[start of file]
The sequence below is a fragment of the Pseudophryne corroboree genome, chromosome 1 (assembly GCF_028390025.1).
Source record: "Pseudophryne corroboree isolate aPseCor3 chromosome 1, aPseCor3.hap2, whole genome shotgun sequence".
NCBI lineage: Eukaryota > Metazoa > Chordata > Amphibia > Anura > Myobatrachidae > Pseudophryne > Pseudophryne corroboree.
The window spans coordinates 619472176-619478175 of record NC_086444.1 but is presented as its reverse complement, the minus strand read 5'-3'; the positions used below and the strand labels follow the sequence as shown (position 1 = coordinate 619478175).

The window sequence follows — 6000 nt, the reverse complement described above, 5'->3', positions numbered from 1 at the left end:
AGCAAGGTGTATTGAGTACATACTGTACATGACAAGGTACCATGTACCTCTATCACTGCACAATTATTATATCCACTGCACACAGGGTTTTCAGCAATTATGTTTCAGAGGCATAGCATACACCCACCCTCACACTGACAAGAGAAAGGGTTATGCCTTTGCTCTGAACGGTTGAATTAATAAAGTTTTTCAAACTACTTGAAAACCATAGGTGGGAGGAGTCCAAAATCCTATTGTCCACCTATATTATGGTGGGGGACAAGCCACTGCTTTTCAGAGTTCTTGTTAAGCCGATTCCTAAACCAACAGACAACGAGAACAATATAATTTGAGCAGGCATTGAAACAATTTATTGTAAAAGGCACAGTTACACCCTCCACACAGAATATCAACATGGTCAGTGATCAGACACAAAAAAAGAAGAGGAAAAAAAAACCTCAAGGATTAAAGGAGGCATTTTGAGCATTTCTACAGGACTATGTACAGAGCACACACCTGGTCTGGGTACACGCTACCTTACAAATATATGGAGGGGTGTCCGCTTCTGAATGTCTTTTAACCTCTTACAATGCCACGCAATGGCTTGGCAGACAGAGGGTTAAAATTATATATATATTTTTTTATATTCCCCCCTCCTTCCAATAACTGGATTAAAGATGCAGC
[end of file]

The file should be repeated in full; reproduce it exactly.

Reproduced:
The sequence below is a fragment of the Pseudophryne corroboree genome, chromosome 1 (assembly GCF_028390025.1).
Source record: "Pseudophryne corroboree isolate aPseCor3 chromosome 1, aPseCor3.hap2, whole genome shotgun sequence".
NCBI lineage: Eukaryota > Metazoa > Chordata > Amphibia > Anura > Myobatrachidae > Pseudophryne > Pseudophryne corroboree.
The window spans coordinates 619472176-619478175 of record NC_086444.1 but is presented as its reverse complement, the minus strand read 5'-3'; the positions used below and the strand labels follow the sequence as shown (position 1 = coordinate 619478175).

The window sequence follows — 6000 nt, the reverse complement described above, 5'->3', positions numbered from 1 at the left end:
AGCAAGGTGTATTGAGTACATACTGTACATGACAAGGTACCATGTACCTCTATCACTGCACAATTATTATATCCACTGCACACAGGGTTTTCAGCAATTATGTTTCAGAGGCATAGCATACACCCACCCTCACACTGACAAGAGAAAGGGTTATGCCTTTGCTCTGAACGGTTGAATTAATAAAGTTTTTCAAACTACTTGAAAACCATAGGTGGGAGGAGTCCAAAATCCTATTGTCCACCTATATTATGGTGGGGGACAAGCCACTGCTTTTCAGAGTTCTTGTTAAGCCGATTCCTAAACCAACAGACAACGAGAACAATATAATTTGAGCAGGCATTGAAACAATTTATTGTAAAAGGCACAGTTACACCCTCCACACAGAATATCAACATGGTCAGTGATCAGACACAAAAAAAGAAGAGGAAAAAAAAACCTCAAGGATTAAAGGAGGCATTTTGAGCATTTCTACAGGACTATGTACAGAGCACACACCTGGTCTGGGTACACGCTACCTTACAAATATATGGAGGGGTGTCCGCTTCTGAATGTCTTTTAACCTCTTACAATGCCACGCAATGGCTTGGCAGACAGAGGGTTAAAATTATATATATATTTTTTTATATTCCCCCCTCCTTCCAATAACTGGATTAAAGATGCAGC